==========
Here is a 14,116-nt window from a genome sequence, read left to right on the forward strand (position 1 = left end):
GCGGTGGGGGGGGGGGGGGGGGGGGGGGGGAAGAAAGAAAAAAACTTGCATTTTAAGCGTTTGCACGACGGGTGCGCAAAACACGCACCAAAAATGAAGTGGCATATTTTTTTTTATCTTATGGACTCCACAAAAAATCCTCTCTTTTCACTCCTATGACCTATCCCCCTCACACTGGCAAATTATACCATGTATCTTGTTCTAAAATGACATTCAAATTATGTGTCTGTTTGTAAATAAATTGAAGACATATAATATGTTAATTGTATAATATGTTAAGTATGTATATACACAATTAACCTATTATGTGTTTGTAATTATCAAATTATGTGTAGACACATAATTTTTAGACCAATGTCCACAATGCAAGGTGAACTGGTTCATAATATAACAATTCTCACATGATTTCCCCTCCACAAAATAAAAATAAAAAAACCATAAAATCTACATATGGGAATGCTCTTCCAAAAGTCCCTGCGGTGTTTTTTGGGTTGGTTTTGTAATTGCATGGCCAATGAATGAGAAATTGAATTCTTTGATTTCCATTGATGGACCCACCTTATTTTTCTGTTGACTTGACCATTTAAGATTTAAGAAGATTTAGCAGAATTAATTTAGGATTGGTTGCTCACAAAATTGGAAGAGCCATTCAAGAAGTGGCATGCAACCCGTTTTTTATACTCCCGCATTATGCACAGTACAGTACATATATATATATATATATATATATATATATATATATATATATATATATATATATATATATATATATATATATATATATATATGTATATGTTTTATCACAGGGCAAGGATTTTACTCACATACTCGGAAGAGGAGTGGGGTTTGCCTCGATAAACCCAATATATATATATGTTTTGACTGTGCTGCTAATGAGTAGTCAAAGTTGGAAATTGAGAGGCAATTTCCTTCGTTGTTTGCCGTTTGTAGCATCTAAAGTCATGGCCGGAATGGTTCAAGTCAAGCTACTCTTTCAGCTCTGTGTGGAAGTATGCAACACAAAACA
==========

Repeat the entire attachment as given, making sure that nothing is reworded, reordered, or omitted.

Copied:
Here is a 14,116-nt window from a genome sequence, read left to right on the forward strand (position 1 = left end):
GCGGTGGGGGGGGGGGGGGGGGGGGGGGGGAAGAAAGAAAAAAACTTGCATTTTAAGCGTTTGCACGACGGGTGCGCAAAACACGCACCAAAAATGAAGTGGCATATTTTTTTTTATCTTATGGACTCCACAAAAAATCCTCTCTTTTCACTCCTATGACCTATCCCCCTCACACTGGCAAATTATACCATGTATCTTGTTCTAAAATGACATTCAAATTATGTGTCTGTTTGTAAATAAATTGAAGACATATAATATGTTAATTGTATAATATGTTAAGTATGTATATACACAATTAACCTATTATGTGTTTGTAATTATCAAATTATGTGTAGACACATAATTTTTAGACCAATGTCCACAATGCAAGGTGAACTGGTTCATAATATAACAATTCTCACATGATTTCCCCTCCACAAAATAAAAATAAAAAAACCATAAAATCTACATATGGGAATGCTCTTCCAAAAGTCCCTGCGGTGTTTTTTGGGTTGGTTTTGTAATTGCATGGCCAATGAATGAGAAATTGAATTCTTTGATTTCCATTGATGGACCCACCTTATTTTTCTGTTGACTTGACCATTTAAGATTTAAGAAGATTTAGCAGAATTAATTTAGGATTGGTTGCTCACAAAATTGGAAGAGCCATTCAAGAAGTGGCATGCAACCCGTTTTTTATACTCCCGCATTATGCACAGTACAGTACATATATATATATATATATATATATATATATATATATATATATATATATATATATATATATATATATATATATATATATATATGTATATGTTTTATCACAGGGCAAGGATTTTACTCACATACTCGGAAGAGGAGTGGGGTTTGCCTCGATAAACCCAATATATATATATGTTTTGACTGTGCTGCTAATGAGTAGTCAAAGTTGGAAATTGAGAGGCAATTTCCTTCGTTGTTTGCCGTTTGTAGCATCTAAAGTCATGGCCGGAATGGTTCAAGTCAAGCTACTCTTTCAGCTCTGTGTGGAAGTATGCAACACAAAACA